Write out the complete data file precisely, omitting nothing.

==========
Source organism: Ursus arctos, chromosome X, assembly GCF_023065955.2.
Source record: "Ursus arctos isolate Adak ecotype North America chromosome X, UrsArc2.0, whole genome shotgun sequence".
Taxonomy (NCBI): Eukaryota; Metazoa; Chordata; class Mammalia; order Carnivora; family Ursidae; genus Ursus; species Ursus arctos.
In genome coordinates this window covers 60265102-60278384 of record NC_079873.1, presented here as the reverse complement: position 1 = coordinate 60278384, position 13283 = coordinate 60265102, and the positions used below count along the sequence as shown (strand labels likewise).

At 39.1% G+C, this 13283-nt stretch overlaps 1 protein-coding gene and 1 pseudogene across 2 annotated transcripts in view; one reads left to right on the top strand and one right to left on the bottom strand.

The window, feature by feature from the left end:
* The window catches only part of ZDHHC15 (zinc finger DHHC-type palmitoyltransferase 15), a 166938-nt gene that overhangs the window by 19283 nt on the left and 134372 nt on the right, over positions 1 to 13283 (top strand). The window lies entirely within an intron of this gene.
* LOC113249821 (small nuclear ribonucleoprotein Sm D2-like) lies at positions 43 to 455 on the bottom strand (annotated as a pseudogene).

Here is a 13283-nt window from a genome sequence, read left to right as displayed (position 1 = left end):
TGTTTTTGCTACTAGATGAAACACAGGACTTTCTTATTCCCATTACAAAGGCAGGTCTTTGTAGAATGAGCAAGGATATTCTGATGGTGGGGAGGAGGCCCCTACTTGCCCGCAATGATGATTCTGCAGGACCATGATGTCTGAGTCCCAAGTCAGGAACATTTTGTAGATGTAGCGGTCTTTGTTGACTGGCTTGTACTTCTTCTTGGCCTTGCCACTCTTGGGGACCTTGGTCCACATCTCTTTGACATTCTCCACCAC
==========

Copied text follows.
Source organism: Ursus arctos, chromosome X, assembly GCF_023065955.2.
Source record: "Ursus arctos isolate Adak ecotype North America chromosome X, UrsArc2.0, whole genome shotgun sequence".
Taxonomy (NCBI): Eukaryota; Metazoa; Chordata; class Mammalia; order Carnivora; family Ursidae; genus Ursus; species Ursus arctos.
In genome coordinates this window covers 60265102-60278384 of record NC_079873.1, presented here as the reverse complement: position 1 = coordinate 60278384, position 13283 = coordinate 60265102, and the positions used below count along the sequence as shown (strand labels likewise).

At 39.1% G+C, this 13283-nt stretch overlaps 1 protein-coding gene and 1 pseudogene across 2 annotated transcripts in view; one reads left to right on the top strand and one right to left on the bottom strand.

The window, feature by feature from the left end:
* The window catches only part of ZDHHC15 (zinc finger DHHC-type palmitoyltransferase 15), a 166938-nt gene that overhangs the window by 19283 nt on the left and 134372 nt on the right, over positions 1 to 13283 (top strand). The window lies entirely within an intron of this gene.
* LOC113249821 (small nuclear ribonucleoprotein Sm D2-like) lies at positions 43 to 455 on the bottom strand (annotated as a pseudogene).

Here is a 13283-nt window from a genome sequence, read left to right as displayed (position 1 = left end):
TGTTTTTGCTACTAGATGAAACACAGGACTTTCTTATTCCCATTACAAAGGCAGGTCTTTGTAGAATGAGCAAGGATATTCTGATGGTGGGGAGGAGGCCCCTACTTGCCCGCAATGATGATTCTGCAGGACCATGATGTCTGAGTCCCAAGTCAGGAACATTTTGTAGATGTAGCGGTCTTTGTTGACTGGCTTGTACTTCTTCTTGGCCTTGCCACTCTTGGGGACCTTGGTCCACATCTCTTTGACATTCTCCACCAC